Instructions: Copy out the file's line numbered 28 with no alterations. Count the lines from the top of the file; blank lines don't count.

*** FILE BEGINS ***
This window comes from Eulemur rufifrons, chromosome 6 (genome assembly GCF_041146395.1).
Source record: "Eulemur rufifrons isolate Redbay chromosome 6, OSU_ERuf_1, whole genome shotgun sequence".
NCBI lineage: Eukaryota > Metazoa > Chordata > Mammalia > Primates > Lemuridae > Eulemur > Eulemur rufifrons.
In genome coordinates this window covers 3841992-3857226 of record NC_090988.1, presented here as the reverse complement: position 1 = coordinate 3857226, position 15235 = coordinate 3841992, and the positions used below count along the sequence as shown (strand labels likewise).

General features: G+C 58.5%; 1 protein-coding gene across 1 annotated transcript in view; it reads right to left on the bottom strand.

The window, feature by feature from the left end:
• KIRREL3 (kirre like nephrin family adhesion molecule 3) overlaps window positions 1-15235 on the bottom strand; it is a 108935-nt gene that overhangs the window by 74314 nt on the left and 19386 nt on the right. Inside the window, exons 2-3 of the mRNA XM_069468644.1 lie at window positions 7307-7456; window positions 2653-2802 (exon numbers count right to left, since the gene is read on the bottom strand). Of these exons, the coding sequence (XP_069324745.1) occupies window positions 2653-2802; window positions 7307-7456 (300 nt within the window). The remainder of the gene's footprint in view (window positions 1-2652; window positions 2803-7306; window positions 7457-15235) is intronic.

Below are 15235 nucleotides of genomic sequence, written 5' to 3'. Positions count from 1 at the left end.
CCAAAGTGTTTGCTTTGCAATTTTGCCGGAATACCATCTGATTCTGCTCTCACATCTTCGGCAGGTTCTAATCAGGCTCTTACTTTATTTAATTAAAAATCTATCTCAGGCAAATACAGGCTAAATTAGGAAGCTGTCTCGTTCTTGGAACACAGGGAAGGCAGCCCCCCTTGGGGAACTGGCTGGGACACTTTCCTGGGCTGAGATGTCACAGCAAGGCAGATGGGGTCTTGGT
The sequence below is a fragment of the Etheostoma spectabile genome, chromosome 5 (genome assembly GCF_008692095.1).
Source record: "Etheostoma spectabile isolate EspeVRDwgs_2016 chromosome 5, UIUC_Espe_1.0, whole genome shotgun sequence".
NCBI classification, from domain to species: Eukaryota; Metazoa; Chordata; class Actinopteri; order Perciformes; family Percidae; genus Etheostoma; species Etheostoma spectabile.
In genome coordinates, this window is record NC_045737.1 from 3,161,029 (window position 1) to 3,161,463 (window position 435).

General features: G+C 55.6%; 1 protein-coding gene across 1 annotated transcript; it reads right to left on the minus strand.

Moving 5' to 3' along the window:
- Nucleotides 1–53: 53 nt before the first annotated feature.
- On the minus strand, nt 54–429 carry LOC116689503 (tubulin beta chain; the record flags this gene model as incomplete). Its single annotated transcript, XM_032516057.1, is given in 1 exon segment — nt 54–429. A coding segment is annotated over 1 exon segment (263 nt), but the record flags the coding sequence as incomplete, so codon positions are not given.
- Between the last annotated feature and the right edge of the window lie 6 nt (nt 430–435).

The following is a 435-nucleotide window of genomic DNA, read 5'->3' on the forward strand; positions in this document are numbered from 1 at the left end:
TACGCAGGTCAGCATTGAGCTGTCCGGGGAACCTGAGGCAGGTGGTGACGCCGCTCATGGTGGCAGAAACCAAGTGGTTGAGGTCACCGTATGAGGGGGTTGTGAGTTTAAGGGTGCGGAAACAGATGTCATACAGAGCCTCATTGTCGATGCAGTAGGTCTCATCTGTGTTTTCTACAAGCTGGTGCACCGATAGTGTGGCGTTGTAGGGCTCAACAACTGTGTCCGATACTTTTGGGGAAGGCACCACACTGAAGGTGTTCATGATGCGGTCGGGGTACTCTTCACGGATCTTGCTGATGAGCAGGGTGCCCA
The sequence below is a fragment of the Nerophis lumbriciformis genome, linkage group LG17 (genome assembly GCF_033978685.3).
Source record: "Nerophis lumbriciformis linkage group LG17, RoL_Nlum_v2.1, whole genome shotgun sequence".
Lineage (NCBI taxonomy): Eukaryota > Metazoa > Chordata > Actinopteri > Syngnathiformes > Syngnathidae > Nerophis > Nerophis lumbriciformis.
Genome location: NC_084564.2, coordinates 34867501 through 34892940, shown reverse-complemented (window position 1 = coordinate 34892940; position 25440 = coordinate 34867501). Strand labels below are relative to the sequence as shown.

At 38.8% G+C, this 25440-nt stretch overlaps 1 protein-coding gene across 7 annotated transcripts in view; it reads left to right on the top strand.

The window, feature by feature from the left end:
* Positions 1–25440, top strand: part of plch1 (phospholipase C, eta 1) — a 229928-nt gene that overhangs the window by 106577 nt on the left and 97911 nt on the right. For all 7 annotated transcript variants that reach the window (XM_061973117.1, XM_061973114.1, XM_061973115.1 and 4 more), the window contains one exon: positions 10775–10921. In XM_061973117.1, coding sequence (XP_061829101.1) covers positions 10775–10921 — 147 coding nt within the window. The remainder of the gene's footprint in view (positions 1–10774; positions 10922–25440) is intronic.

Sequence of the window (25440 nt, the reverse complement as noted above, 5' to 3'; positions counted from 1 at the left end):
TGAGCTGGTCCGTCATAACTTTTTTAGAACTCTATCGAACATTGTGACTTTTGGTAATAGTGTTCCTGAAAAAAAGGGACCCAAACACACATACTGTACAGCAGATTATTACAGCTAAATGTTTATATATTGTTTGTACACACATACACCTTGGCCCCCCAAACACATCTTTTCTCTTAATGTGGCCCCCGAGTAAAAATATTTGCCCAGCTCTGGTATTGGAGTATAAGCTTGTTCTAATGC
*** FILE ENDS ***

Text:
Sequence of the window (25440 nt, the reverse complement as noted above, 5' to 3'; positions counted from 1 at the left end):